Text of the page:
You recently did a collaboration with Martha Hunt. How does she represent the Ramy Brook girl?
The beauty of Martha is that she really is happy, sexy and strong, and she’s really comfortable with who she is. That’s the Ramy Brook girl.
What do you want women to take away from wearing your clothes?
The biggest thing for me is for women to feel good about themselves. No matter what you look like or what size you wear, it’s really important that when you wake up, you feel confident and good about yourself — that’s what I want women to feel when they wear my clothes. Whether it’s just walking around the street, or going to a party; whether it’s a date night or just simply going to your kids soccer game — happiness is the end goal for me and the clothes can help you get there.
If you could pick one woman to wear Ramy Brook, who would it be?
That’s a loaded question! But it’s funny because I walked into my store today with my daughter and Cindy Crawford was there. She’s great,and a big fan of the brand. So, what would be really fun for me would be to have her and her daughter wearing it together. I just love that mother daughter connection, and it shows how all women, no matter their age can feel beautiful in Ramy Brook.
What do you see for the brand going forward?
It’s really just the beginning for us. Right now, we’re truly an emerging company. What started as a few sexy shirts for myself because I couldn’t find any, has moved into a full brand. I just want to continue building that.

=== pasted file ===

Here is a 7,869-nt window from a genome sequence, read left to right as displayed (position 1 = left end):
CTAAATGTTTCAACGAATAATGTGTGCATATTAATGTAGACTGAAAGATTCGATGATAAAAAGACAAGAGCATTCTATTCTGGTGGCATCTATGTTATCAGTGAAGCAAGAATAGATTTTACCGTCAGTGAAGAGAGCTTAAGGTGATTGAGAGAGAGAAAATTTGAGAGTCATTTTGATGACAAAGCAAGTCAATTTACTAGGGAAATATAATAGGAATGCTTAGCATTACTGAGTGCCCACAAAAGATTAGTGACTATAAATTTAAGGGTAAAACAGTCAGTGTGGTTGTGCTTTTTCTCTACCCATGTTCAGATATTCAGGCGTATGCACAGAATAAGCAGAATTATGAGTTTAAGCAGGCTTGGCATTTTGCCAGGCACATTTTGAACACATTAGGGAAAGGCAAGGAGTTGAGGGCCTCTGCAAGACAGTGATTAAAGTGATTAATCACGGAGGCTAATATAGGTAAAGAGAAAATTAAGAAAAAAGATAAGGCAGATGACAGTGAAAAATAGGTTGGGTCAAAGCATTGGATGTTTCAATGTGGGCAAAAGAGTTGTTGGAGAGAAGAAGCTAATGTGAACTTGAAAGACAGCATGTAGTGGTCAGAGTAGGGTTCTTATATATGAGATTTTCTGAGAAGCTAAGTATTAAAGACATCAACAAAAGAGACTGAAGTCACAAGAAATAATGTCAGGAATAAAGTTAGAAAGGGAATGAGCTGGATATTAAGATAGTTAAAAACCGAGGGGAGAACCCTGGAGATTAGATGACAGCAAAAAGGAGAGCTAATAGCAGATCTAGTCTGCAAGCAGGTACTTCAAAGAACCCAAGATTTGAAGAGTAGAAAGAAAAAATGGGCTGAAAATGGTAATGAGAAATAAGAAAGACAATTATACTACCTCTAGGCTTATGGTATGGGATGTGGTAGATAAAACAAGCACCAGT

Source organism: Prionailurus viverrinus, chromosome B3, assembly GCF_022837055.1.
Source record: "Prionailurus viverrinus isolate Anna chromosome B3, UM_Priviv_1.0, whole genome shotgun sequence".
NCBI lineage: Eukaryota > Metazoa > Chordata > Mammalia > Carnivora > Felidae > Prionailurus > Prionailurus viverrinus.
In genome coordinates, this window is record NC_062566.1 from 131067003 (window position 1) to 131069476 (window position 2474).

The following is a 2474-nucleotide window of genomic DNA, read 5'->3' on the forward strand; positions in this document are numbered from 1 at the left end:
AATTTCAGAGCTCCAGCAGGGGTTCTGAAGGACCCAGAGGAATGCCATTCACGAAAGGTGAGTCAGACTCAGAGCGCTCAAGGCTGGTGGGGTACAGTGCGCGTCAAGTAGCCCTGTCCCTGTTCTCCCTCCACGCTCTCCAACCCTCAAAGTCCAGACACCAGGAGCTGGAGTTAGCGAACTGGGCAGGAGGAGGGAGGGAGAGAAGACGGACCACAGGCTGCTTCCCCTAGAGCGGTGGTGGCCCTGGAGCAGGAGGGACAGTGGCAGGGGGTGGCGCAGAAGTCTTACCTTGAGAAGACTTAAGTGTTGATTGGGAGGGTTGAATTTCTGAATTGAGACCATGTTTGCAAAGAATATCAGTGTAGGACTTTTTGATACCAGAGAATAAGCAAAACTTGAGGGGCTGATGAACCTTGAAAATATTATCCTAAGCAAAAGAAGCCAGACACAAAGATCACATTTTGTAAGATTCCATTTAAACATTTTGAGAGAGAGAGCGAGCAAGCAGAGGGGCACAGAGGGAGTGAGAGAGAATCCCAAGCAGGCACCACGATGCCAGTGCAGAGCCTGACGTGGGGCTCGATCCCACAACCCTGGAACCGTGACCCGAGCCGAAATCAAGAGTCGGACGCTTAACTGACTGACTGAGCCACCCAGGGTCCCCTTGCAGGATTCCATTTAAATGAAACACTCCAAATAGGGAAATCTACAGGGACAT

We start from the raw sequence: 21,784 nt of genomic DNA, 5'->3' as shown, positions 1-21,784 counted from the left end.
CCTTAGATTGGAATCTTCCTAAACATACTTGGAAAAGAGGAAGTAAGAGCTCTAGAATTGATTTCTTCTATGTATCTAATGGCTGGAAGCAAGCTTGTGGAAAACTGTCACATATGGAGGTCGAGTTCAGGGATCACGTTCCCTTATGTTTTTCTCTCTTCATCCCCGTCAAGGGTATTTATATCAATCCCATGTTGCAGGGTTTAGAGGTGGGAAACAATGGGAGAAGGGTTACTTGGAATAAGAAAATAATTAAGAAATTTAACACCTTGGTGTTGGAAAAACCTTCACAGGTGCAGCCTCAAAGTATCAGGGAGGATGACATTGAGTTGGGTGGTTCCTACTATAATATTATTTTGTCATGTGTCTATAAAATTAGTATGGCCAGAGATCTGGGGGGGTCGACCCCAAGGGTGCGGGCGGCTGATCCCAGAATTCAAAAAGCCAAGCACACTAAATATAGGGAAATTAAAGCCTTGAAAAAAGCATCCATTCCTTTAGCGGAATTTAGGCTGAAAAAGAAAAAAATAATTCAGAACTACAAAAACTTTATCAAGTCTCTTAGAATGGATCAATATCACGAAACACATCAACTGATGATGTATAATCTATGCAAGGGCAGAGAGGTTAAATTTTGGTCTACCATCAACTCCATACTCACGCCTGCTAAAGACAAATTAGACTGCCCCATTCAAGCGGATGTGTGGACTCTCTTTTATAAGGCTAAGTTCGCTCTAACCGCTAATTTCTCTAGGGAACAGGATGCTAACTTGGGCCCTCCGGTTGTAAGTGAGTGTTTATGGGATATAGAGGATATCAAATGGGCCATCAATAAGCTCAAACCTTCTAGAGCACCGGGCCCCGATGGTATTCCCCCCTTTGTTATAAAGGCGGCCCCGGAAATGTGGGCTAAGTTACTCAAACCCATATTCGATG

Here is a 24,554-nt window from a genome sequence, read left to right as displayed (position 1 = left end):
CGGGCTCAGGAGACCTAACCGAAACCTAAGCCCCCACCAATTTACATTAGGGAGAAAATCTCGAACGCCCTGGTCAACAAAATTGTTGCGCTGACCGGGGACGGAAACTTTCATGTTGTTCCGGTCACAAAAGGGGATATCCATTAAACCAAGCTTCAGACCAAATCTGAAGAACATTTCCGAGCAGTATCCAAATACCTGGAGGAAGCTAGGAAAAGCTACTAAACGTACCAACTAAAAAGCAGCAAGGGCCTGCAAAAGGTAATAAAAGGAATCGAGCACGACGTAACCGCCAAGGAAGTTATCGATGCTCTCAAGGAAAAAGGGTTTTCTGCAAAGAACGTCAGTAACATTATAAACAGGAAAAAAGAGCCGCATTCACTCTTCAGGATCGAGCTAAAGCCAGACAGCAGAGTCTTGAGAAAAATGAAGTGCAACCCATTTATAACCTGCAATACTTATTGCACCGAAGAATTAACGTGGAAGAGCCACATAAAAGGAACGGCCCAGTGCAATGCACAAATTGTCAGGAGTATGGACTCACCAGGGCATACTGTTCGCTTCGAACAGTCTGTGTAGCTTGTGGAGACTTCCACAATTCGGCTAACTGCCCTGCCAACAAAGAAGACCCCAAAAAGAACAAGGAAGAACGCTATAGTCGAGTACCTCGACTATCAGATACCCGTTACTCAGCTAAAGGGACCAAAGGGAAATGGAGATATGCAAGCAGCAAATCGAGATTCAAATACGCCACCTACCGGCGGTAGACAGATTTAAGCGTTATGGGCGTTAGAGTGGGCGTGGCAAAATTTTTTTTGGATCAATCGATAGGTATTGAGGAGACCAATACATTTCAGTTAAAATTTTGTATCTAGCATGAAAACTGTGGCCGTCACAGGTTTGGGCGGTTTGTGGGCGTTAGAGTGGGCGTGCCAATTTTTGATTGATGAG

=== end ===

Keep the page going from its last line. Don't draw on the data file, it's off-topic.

Photography by Sebastian Faena & Lloyd Stevie
#Rememberthe90s nostalgia-holics who rejoiced upon seeing Beavis and Butt-Head lampoon Jersey Shore and Skrillex last year and requested a few days of "working from home" to catch the "Retro-Mania" re-airing of Daria this summer will now have another retro reboot to look forward to. MTV announced today that they are bringing back the iconic House of Style, the decade-plus-running celebration of creativity, couture and the rising cult of personality of the "supermodel." In addition to designers and fashion-savvy musicians, the show painted candid portraits of high-profile and up-and-coming runway walkers and helped make the likes of Cindy Crawford, Molly Sims, Rebecca Romijn and Daisy Fuentes household names. Although the original incarnation of the show went off the air in 2000, a one-off episode aired in 2009 with Iman and Bar Refaeli as hosts.
As with the rebirth of Beavis, the 2.0 version of House of Style will be updated to the signs of the times with a multiplatform format, MTV News and Docs’ Dave Sirulnick told TheWrap. In addition to GIF-packed coverage (because of course) and back episodes and clips from the original run of the series on the MTV Style blog, the show will feature supplemental content on Tumblr, Instagram and other social media. Because the best way to get up close and personal with models is through your favorite iPhone app filter.
The new show will air this fall, with the new host being revealed during the Video Music Awards on September 6th. In the meantime, to further whet the appetites of a generation of fashion junkies, the network is airing a special documentary, House of Style: Music, Models, and MTV, on August 7th. Watch the trailer for the documentary, which features footage of Crawford, Campbell, members of the Wu-Tang Clan and many more, below.